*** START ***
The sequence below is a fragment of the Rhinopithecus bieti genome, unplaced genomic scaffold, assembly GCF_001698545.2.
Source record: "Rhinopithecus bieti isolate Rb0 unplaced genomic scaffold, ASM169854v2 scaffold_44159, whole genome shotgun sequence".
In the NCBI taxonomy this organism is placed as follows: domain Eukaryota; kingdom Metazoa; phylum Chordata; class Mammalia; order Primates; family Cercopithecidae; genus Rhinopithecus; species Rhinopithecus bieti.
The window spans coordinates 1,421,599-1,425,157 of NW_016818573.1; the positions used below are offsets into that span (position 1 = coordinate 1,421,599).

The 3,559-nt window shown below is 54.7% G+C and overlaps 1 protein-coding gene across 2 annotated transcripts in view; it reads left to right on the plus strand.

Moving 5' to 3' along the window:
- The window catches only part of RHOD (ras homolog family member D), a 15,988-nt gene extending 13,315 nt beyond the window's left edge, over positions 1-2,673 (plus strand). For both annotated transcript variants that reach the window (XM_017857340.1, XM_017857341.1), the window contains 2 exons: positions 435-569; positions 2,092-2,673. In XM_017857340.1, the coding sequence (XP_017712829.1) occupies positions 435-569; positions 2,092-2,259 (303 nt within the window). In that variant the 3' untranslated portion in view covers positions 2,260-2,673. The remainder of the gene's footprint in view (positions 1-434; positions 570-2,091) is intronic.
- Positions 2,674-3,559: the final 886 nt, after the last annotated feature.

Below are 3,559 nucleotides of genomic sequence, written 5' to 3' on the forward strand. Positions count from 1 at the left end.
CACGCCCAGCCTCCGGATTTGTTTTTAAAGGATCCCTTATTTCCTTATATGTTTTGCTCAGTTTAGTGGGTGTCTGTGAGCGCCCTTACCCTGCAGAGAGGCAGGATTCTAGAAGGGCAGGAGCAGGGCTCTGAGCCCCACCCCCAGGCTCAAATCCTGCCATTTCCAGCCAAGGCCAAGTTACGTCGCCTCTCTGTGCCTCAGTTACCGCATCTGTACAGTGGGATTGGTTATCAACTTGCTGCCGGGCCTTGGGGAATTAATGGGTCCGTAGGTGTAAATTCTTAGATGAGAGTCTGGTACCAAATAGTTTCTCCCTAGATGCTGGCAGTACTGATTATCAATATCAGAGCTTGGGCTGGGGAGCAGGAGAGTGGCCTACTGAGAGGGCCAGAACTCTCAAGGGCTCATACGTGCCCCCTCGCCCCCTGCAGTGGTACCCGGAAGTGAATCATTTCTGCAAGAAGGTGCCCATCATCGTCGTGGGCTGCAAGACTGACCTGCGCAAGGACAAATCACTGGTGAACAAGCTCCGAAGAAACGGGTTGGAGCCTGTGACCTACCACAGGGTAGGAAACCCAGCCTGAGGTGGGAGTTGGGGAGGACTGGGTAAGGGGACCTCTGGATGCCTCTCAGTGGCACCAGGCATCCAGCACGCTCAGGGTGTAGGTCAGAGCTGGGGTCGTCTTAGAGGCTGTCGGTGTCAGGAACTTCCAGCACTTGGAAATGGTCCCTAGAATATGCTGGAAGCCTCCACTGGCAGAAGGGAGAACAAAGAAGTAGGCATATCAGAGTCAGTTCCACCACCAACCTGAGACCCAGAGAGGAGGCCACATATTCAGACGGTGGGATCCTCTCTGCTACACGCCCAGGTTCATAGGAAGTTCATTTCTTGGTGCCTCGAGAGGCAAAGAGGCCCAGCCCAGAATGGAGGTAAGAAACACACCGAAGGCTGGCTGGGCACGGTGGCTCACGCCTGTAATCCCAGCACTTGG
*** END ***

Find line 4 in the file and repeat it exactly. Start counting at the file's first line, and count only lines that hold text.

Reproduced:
The window spans coordinates 1,421,599-1,425,157 of NW_016818573.1; the positions used below are offsets into that span (position 1 = coordinate 1,421,599).